Making laplap; this is after being cooked. It’s that shape having just been pulled out of the bamboo stem.
The typical food is laplap, usually made from yam (the yam is perhaps the most ubiquitous item of food on Vanuatu). It’s made by firstly peeling the yam, then grating it until it turns into a mushy substance. This is then mixed with a little water or coconut milk, and fed into bamboo tubes which are then laid on an open fire. When the bamboo turns brown (this takes around 10 minutes) the laplap is cooked. The bamboo tube is cut open, revealing, in this particular case, a substance with the colour and texture of raw sausagemeat; soft and reddish. This is either cut into small pieces and dipped in coconut milk as a snack, or rendered whole around a puddle of coconut milk filled with prawns or chicken, and bits pulled off and eaten like bread.
Laplap Yam, as cooked and served on banana leaves. You eat it with your fingers, after dipping the chunks in the coconut milk.
The other thing they traditionally tended to eat though was … each other. Malekula was one of the islands famed in the South Pacific for its history of cannibalism. Usually this would occur after a battle between tribes, or if a member of one tribe came too close to areas controlled by another. We’re not talking mass banquets of human flesh here; generally only a couple of men would be captured, taken to a site specifically designated for the purpose, then killed and eaten. One of the guides on my treks implied that not all of the body was eaten, only parts of the upper torso near the armpits, and the ribs, but I’ve found no evidence either way if this is true. It would be kind of odd if it were though – surely the leg would be the best bit?
The stone on which the tribes would execute prisoners – they’d stand with their head on the top, and then have their heads cut off with the machete.
Deep in the jungle just off the Big Nambas Trek, now long overgrown, is one such cannibal site, with some associated remains, but enough to get the feeling of what was going on. Firstly, the captured men were led to an upright stone, where they’d be positioned and killed, probably with a machete or some such. The body would then be taken to a specific area separate from everything else, where the corpse would be butchered like any other dead animal, before being cooked and eaten at the nakmal – the Ni-Vanuatan equivalent of the working mens’ club (no women allowed in any part of this process; indeed the female tour guide with us on the trek didn’t set foot anywhere past the initial killing stones) – probably being washed down with a few shells of kava (more about that in a future post).
The cannibal equivalent of the butchery, where the body of the prisoner would be chopped up and cleaned etc.
At this particular site, undisturbed on the ground, is the place they discarded the bones; it may have been the fire itself in fact. Clearly present are shin bones, half a skull, a few pots, and a large pig’s tusk, suggesting someone eaten here had been somewhat powerful, or at least notable.
The fire, and where bones and inedible parts would be discarded. Here we can see some shin bones, a skull, and a pig tusk jewellery item, suggesting whoever these bones were from was an important member of another tribe.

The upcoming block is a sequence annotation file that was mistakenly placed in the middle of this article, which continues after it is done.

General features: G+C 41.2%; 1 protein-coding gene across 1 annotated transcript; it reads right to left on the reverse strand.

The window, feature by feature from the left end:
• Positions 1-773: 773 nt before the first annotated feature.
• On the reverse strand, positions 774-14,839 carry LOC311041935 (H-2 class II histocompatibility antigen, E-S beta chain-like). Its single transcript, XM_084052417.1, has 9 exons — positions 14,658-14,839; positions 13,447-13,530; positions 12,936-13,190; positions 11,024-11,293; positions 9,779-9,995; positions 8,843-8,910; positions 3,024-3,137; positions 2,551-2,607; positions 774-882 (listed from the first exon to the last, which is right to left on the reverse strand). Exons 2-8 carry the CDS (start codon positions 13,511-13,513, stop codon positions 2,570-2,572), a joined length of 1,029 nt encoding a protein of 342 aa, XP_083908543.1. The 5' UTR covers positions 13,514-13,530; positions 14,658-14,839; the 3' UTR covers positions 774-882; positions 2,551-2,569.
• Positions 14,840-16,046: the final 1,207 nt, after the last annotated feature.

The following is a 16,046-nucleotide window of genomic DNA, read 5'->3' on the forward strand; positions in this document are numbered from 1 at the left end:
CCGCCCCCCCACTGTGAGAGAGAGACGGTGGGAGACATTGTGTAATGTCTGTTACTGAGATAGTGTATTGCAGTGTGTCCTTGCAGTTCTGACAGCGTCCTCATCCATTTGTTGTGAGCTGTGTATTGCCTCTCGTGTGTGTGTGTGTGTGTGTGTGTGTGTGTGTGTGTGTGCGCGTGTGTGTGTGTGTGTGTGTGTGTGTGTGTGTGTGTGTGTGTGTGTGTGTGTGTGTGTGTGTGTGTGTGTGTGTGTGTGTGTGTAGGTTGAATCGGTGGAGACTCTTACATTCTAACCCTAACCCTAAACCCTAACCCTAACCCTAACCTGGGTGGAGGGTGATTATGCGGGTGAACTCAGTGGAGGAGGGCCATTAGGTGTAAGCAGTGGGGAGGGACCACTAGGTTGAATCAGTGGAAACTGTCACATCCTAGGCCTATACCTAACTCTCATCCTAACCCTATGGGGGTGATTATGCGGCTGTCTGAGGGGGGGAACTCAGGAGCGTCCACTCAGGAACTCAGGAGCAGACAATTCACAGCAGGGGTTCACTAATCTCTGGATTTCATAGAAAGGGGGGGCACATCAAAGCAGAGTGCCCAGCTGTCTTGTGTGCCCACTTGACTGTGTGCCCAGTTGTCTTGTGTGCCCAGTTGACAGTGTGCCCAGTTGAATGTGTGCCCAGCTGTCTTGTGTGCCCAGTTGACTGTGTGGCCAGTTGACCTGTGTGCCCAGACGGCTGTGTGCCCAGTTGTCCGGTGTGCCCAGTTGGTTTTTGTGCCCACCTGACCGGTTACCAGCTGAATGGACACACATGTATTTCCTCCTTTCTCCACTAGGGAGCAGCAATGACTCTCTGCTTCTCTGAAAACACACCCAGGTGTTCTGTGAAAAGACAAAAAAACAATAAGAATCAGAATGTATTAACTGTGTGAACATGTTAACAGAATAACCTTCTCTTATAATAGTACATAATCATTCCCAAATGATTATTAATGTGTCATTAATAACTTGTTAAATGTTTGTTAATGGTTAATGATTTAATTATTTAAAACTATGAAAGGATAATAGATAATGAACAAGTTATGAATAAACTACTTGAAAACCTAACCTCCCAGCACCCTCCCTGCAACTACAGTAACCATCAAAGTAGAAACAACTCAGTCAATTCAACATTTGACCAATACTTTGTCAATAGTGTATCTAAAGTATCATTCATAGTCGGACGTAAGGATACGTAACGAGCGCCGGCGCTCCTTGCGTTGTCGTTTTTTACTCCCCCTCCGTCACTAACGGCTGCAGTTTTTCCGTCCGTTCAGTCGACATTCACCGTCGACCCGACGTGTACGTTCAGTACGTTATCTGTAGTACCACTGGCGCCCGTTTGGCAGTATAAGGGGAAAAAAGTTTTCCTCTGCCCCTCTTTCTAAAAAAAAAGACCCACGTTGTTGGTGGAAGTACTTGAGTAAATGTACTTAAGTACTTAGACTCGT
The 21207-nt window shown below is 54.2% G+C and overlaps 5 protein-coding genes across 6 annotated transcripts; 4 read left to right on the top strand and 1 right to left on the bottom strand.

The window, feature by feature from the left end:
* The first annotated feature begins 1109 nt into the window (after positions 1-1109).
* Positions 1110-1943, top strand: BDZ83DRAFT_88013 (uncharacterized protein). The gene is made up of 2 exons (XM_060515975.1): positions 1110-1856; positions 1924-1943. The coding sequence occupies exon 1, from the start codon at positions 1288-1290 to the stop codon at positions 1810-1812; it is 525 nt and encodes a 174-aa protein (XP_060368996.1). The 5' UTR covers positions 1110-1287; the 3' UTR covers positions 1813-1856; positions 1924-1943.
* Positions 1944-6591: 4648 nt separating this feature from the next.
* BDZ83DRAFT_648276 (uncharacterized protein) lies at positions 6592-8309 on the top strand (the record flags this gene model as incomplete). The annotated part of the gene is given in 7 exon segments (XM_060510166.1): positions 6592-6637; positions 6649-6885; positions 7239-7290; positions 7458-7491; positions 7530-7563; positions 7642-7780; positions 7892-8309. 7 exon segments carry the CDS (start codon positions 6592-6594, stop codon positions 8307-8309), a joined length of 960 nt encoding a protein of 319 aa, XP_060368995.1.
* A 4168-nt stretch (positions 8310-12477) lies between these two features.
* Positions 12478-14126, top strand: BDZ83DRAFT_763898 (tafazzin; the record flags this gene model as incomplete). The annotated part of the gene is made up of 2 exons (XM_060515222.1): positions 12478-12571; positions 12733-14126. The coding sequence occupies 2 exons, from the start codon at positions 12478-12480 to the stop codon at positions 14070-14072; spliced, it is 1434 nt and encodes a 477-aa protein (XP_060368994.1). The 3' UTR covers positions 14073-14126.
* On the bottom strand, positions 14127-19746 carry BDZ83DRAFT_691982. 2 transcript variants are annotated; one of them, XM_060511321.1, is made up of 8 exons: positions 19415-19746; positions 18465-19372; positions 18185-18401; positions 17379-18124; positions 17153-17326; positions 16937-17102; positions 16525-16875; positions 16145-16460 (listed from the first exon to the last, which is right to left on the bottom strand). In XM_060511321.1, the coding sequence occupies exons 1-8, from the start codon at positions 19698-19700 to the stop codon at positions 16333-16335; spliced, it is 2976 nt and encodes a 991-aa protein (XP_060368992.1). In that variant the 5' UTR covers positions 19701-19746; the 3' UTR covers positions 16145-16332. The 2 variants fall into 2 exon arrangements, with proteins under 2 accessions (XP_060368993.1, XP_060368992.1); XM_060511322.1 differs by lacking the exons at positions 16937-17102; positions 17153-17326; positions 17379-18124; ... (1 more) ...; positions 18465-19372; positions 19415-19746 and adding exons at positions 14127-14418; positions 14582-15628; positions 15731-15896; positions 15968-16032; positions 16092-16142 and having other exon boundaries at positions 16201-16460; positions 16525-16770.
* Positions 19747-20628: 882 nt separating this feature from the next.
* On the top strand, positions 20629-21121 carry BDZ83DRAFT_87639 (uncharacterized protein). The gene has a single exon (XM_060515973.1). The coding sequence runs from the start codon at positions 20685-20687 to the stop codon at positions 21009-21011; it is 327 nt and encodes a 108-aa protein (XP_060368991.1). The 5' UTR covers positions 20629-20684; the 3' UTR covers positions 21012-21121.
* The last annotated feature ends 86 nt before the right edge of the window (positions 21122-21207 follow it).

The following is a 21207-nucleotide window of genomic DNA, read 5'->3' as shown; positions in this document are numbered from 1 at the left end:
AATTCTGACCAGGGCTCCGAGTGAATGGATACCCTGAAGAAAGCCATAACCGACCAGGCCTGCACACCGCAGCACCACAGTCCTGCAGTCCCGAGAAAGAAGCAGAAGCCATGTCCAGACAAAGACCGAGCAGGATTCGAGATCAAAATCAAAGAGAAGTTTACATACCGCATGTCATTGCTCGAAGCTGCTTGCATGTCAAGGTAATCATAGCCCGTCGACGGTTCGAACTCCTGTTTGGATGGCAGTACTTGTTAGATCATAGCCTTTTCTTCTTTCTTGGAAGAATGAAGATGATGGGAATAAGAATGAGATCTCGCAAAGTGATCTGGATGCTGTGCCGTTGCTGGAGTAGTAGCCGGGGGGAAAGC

There is a stereotype that South Pacific cannibals ate foreigners – missionaries in particular but also explorers. While this is very true (and in an early example of colonially racist behaviour, when the first Western missionary was killed and eaten, the church leaders decided to send more expendable missionaries from Samoa rather than Westerners, under the pretext of ‘well they might listen to someone more like them’), the majority of cannibalism was inter-tribal rather than inter-national.
A missionary was allegedly responsible for stopping cannibalism on this particular site, however. The story goes that one came to the chief of the tribe, and commanded him to turn to the ways of “The Lord”; this meant of course abandoning tribal ceremonies, not having multiple wives, and not eating humans. To prove his moral authority, he told the chief to build a big hole in the ground, and that if the Lord’s Word was true, the hole would fill with water by the end of the day. Presumably to humour him, the chief got his tribe to build a hole. That afternoon, the rains came so heavily that the hole got filled up. The chief, suitably impressed with the missionary’s ability to predict the weather, converted instantly. How true that story is, eh, I’m unconvinced, but the hole itself does exist. I mean it’s all completely filled with jungle now so it just feels like a natural hill, but I did stand in it!
Across the island though, cannibalism was still being practised within living memory; indeed the guide that took me to Losinwei waterfall claimed to be 80 years old and that his father had been a cannibal. My guide, however, had never eaten human thus could not confirm the long-held belief that we taste like pig. To be fair, he’d probably never eaten pig either, given they’re probably more valuable than humans on Malekula anyway.
If you’re interested in knowing more about Malekula, I’ve written a couple of other posts on it:
* A general overview of the island, covering transport, food, accommodation, daily life etc, and
* Trekking on Malekula, specifically a couple of treks on and across the ‘Dog’s Head’ in the north of the island.
If you’re interested to compare with the culture on another Vanuatan island, I wrote a piece about the northern island of Gaua, including the local ‘water music’ and their passion for religion.
For a more general overview, I recorded an entire podcast on Vanuatu. Give it a listen!
Like this post? Pin it!!
Smol Nambas village visited: 22 July 2018. Cannibal site visited: 27 July 2018.
Trips were booked through Malampa Tourist Board, but I paid for them myself so there!